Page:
Last summer the Mississippi River and many of its tributaries flooded for months, causing more than $20 billion dollars in damage. Climate change is bringing more heavy and frequent rainstorms, a threat many flood protection systems were not built for. Rivers creep over levees or burst them. There’s nowhere for the water to go.
The Dutch have long been proud tamers of rivers. They have built huge networks of levees to keep rising waters away from farms and cities. But now officials are trying what seems like an obvious approach: making room for the water
Vic Gremmer lives in a cozy little house on a small hill in the Nordwaard Polder, just outside of Dordrecht, near Rotterdam. Gremmer is retired from his job as a social worker. Now he spends his time painting and hunting.
In the early '90s, after he married his wife, Chris, they decided to have kids and move out to the countryside where willow trees line the banks of the Nieuwe Merwede river. Gremmer remembers, “Dutch clouds, a blue sky — we said ‘we're going to live here!’”
They chose an affordable little house next to a farm and spent their summer days out in the boat or the garden. That house has long since been demolished.
This is man made land. The marsh was drained and turned into farms. Much like the swamps in New Orleans were drained. And then the river started flooding, especially in the cities downstream. In the 1990’s, the Rhine and Waal rivers spilled over their banks, forcing tens of thousands to evacuate.
Hans Brouwer is a project manager and he’s been working on this program for nearly twenty years. “We fight for many centuries against nature. And you can fight, but you can never win,” he explained. “So try to find ways to cooperate with nature.”
He looks out over a green field near Gremmer’s backyard where other homes used to stand. Now it’s home to a flock of noisy snow geese.
“You can always heighten and strengthen dikes. That is not a problem,” Brouwer explains the government’s thought process 20 years ago, when they came up with the idea. “Wouldn't it be more wise to...give space back to the river?”
Officials looked back at their mistakes, building levees that restricted the river, not giving it space to flood; much like the engineering decisions along the Mississippi River over the past 100 years that have caused it to flood more frequently and severely.
They came up with a plan called “Room for the River.” They’d buy out and relocate about 200 households in high-risk areas and allow the river to flood.
It’s part of a much bigger river management program with a price tag of $2.6 billion. The buyouts cost $500 million.
They brought the idea to the people of the Nordwaard and asked what they thought. Gremmer told the officials, “I want to stay and I want to be protected!”
Gremmer and his family didn’t want to leave their cute little house on the water. But eventually they began to see the benefits. Gremmer says he had a lot of memories, and wanted to stay, but asked himself, “What are the consequences?”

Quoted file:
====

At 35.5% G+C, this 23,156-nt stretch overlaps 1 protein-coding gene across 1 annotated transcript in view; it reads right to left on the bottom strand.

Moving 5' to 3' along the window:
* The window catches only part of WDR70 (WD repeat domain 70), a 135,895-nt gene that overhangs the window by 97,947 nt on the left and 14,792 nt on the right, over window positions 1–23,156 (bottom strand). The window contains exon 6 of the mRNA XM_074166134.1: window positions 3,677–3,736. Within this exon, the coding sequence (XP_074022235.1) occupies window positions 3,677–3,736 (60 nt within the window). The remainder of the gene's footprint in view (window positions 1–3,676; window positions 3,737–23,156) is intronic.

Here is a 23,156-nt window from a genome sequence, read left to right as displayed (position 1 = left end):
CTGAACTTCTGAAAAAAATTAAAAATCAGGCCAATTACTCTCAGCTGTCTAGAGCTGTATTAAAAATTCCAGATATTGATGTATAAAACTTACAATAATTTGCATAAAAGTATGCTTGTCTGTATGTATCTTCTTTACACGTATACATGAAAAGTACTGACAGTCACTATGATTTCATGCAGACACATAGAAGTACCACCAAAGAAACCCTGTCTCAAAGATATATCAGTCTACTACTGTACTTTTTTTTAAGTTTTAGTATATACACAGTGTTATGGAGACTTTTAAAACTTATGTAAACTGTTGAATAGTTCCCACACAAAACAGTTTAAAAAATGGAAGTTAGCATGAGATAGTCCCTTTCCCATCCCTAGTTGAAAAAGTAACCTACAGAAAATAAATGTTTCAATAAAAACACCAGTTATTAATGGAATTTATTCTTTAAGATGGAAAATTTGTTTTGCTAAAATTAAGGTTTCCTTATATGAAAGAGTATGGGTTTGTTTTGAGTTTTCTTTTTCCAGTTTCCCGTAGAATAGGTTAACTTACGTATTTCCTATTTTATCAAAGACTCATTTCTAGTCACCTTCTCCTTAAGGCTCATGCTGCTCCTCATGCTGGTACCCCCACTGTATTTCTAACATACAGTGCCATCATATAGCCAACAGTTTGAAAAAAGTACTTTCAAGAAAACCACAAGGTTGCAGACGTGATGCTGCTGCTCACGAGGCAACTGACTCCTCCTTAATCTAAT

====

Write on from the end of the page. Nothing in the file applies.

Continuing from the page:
The consequences were living in a place that floods all of the time, blocking roads and covering the ground with mud, and also endangering the cities downstream.
Eventually Gremmer became so convinced the program would work that he chaired a community group that helped plan the buyouts. It was hard. Some of his friends left. Some of them don’t talk to him anymore. He says some of his neighbors do not speak to him anymore, or say that he is “part of the problem.”
Some of his neighbors moved far away, but some, like Gremmer’s family, were able to stay nearby. They moved just up the road, to slightly higher ground, and the government helped them buy a new, slightly bigger house, with a similar view of the beautiful Noordward marshes. He says in the end, it was worth it.
Buyouts happen in the U.S., too, but not like this. They happen AFTER big flood disasters - like the 2016 flood in the greater Baton Rouge area. As part of the FEMA buyout program, victims get the money to move somewhere safer.
Back in the Noordward, when the river gets high, it floods these fields and woods. The rest of the time, Gremmer spends birdwatching and hunting. It’s become a nature preserve, a destination for city people. He gestures out his wide bay window, towards the willow and the creek. “You see how I live?” he asks. “I'm very happy. I'm standing outside. I love it year-round..
The river has risen a few times since Gremmer and his family moved. The water spread out over the green grass, where his neighbors' houses used to stand. And then it went back down, just like it used to thousands of years ago, before humans came along and tried to control it.
This story was produced in collaboration with the Times-Picayune/The New Orleans Advocate. It is part of the Pulitzer Center's nationwide Connected Coastlines reporting initiative.